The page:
Despite some doubt from the online community—the prize was real enough.

Sémone Hopkins, a Newport News resident with two culinary degrees, just won an online competition that awarded her $50,000 and an ad featured in Bon Apétit Magazine this coming August. Additionally, the Favorite Chef contest donated 25% of the earnings (a whopping $1,152,688.81!) to Feeding America—a foundation committed to battling hunger across the U.S.

Hopkins entered the contest in February on a whim. The winner was to be decided by online votes after each chef made a profile consisting of photos of their work, history, and signature dishes. Anyone could vote once a day for free but any additional votes were a dollar a pop. After two months of campaigning and support from her family in New Jersey, Hopkins was announced the winner and took the title of "America's Favorite Chef."  

Plenty of people were skeptical of the competition, however, Sémone told The Virginian-Pilot: “During the competition, some people were real shady boots,” some even questioning if she was a real participant or a robot. 

The skepticism began when food writer and host of the podcast A Hungry Society, Korsha Wilson, took to Twitter with some doubts. Indeed, the fact that voters were required to pay for some votes was cause for suspect in this day of online fraud and endless Spam. Bon Apétit made it very clear early on that they were not involved and some participants pulled out of the contest—urging their supporters to demand a refund. There were even some mysterious connections to Arizona Company Crow Vote, all of which is chronicled very well in an article by AZ Central.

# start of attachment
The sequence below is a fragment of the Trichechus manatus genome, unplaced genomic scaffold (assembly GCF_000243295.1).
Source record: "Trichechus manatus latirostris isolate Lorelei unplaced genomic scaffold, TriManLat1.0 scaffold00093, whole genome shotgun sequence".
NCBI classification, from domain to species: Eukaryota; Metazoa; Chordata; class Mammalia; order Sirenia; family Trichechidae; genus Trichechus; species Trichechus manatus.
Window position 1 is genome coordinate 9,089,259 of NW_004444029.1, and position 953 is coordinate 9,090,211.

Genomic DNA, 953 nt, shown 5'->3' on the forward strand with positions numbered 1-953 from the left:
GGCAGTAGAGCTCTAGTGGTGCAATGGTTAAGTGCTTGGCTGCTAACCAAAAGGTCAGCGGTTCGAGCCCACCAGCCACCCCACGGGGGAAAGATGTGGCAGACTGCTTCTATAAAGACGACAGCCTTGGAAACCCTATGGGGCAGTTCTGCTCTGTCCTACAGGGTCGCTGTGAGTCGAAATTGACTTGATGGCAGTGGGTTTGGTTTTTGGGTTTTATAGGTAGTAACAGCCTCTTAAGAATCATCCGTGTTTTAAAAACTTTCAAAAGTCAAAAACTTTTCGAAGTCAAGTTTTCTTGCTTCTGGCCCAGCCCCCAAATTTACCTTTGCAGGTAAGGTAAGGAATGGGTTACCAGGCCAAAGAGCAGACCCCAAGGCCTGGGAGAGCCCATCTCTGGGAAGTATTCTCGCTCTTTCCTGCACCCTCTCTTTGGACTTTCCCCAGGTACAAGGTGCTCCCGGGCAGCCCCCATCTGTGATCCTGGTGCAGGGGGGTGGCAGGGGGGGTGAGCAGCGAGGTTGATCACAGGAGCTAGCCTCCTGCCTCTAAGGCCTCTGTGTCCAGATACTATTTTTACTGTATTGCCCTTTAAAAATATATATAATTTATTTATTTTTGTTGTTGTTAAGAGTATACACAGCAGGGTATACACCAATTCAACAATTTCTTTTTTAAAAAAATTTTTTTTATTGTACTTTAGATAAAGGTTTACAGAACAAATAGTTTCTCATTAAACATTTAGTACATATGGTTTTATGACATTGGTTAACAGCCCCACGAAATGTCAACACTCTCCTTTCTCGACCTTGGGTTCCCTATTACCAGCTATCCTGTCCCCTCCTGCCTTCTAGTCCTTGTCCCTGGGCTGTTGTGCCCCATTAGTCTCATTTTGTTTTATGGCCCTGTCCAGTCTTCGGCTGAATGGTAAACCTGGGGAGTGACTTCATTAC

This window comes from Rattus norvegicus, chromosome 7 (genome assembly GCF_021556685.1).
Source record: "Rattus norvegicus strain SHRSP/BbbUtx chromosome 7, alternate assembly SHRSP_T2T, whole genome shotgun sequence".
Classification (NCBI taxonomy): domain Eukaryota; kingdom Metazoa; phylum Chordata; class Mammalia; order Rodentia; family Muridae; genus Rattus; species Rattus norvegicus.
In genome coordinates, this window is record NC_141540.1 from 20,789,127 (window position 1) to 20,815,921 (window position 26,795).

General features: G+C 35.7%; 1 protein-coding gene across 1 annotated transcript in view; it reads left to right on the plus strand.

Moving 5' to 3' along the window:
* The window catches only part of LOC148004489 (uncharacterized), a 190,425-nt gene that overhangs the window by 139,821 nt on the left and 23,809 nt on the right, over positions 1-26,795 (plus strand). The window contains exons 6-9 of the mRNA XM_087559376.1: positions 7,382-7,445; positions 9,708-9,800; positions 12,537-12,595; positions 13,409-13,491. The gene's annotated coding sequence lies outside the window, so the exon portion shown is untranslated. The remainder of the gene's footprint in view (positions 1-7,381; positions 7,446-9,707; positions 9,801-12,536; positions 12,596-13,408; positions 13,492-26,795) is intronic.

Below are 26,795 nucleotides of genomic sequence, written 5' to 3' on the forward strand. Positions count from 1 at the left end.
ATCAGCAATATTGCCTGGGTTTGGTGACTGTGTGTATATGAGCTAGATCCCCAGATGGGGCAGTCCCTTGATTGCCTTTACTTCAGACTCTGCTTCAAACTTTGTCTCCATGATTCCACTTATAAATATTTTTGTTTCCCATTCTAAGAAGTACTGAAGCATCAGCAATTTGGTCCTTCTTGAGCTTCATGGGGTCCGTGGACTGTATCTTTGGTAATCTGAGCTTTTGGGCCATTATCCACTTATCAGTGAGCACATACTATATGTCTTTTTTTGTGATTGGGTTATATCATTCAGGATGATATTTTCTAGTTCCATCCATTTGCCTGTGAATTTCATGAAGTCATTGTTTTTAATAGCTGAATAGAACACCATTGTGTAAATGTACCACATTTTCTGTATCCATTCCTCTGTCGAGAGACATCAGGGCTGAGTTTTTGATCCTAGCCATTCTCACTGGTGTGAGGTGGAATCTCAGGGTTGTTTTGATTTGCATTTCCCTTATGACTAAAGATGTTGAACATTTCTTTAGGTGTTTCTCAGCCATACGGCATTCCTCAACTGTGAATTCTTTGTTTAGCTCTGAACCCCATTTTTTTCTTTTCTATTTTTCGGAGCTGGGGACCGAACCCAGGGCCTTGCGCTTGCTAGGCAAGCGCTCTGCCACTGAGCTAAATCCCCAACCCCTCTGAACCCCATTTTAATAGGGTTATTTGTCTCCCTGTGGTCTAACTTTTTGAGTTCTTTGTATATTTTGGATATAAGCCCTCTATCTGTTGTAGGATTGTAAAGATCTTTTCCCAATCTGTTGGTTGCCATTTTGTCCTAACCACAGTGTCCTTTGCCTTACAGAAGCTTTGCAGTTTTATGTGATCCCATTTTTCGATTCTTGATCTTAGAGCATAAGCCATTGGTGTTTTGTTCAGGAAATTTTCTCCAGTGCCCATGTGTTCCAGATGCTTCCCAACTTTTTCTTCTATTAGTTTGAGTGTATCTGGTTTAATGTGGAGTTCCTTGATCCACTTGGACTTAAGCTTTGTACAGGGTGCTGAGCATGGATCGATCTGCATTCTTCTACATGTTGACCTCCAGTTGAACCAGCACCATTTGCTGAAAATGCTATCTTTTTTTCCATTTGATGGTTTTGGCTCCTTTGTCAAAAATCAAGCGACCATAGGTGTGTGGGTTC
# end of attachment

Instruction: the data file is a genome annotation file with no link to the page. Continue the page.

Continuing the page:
Thankfully the contest turned out to be legit; Feeding America confirmed the donation, the ad to be taken out in the August issue of Bon Apétit was paid for by the company behind the contest, and Hopkins received her reward. The Pilot reported that the company had even contacted Hopkins to confirm the identity of people who had purchased blocks of votes.  

Chef Sémone does plan to use the money as a start-up for her own business, but she very wisely wants to wait until she feels she is ready. For now, she'll continue to work her various jobs and continue to learn, “watching other people run businesses: the good things that they do or bad things that they do," she said. "I’m 27. I’m not in a rush to own anything.”

Have you tried any of Chef Sémone's food from her Instagram site? Do you plan on doing so now?!? Let us know in the comments.